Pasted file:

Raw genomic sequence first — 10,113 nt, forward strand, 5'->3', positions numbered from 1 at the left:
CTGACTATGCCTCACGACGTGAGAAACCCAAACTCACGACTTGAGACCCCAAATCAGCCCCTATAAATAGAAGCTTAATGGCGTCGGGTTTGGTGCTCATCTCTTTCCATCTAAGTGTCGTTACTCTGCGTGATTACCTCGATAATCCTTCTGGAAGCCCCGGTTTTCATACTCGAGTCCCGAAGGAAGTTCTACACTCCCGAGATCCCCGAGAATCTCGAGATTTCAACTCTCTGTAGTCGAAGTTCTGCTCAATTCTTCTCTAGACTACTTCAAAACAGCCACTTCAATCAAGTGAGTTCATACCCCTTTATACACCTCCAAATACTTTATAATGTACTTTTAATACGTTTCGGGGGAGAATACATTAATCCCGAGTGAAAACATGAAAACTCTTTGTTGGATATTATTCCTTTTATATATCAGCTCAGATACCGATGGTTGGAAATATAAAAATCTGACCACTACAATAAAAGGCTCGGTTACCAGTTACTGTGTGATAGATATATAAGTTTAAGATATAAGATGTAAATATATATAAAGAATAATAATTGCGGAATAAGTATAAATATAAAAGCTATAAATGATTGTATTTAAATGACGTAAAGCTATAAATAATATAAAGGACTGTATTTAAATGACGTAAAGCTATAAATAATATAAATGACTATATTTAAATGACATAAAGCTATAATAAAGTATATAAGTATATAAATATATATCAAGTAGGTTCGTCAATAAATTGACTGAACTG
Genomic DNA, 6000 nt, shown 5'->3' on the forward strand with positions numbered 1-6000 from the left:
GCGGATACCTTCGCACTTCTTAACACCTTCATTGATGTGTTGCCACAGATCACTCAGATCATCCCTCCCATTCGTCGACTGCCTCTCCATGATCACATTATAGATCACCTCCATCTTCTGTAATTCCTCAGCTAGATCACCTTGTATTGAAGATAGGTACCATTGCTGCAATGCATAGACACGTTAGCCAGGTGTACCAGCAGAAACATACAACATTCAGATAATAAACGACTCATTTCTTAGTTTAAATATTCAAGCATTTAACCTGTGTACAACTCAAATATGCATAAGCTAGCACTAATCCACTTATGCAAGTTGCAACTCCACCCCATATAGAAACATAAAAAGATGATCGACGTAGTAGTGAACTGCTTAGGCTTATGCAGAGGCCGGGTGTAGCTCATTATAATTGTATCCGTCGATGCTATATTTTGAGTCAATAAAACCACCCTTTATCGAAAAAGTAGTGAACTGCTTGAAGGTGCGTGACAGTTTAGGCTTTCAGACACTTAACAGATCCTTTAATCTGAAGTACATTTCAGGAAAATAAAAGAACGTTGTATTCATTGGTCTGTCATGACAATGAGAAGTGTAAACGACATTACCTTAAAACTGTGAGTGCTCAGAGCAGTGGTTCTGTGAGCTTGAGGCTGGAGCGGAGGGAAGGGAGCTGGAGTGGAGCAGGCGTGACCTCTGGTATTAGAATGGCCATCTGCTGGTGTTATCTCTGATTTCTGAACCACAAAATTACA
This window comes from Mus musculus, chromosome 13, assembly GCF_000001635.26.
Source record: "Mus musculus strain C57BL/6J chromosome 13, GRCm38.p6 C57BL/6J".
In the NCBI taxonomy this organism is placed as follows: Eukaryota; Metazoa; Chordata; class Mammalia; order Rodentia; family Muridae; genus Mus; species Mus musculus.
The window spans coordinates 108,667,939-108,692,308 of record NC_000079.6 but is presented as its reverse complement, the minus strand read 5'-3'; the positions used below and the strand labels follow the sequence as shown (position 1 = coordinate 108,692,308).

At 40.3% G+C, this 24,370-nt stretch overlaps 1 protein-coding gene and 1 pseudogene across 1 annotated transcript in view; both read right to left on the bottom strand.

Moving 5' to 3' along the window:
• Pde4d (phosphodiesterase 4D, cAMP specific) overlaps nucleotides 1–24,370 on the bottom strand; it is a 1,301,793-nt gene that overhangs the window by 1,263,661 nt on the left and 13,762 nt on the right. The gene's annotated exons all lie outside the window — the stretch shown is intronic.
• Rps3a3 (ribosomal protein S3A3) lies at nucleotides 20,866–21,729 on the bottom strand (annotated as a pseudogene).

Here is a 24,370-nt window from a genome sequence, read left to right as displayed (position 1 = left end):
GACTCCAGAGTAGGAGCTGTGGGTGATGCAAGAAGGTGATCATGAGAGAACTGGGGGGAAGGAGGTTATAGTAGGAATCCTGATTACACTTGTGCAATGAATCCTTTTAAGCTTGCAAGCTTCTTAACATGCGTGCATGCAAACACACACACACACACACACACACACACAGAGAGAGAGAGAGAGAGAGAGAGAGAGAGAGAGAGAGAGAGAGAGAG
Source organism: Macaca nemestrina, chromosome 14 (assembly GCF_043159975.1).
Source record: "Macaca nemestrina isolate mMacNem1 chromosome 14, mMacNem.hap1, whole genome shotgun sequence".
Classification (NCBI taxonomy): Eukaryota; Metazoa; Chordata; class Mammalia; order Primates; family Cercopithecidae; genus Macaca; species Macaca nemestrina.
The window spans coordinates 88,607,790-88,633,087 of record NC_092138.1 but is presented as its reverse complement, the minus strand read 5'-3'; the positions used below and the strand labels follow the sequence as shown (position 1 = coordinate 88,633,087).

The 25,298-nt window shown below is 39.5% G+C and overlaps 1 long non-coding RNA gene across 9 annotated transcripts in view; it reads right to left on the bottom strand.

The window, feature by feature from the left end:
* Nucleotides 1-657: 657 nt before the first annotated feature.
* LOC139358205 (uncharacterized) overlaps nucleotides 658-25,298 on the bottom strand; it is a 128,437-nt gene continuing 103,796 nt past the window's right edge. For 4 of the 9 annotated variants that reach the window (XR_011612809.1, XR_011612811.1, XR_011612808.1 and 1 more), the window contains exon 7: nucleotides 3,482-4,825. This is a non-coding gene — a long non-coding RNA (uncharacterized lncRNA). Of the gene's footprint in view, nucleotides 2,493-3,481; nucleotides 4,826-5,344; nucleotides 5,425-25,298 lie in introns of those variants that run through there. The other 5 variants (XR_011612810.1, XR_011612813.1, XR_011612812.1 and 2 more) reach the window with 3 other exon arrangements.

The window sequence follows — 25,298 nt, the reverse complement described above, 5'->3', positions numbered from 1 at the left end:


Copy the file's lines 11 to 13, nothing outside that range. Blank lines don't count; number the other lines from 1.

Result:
• Pde4d (phosphodiesterase 4D, cAMP specific) overlaps nucleotides 1–24,370 on the bottom strand; it is a 1,301,793-nt gene that overhangs the window by 1,263,661 nt on the left and 13,762 nt on the right. The gene's annotated exons all lie outside the window — the stretch shown is intronic.
• Rps3a3 (ribosomal protein S3A3) lies at nucleotides 20,866–21,729 on the bottom strand (annotated as a pseudogene).

Here is a 24,370-nt window from a genome sequence, read left to right as displayed (position 1 = left end):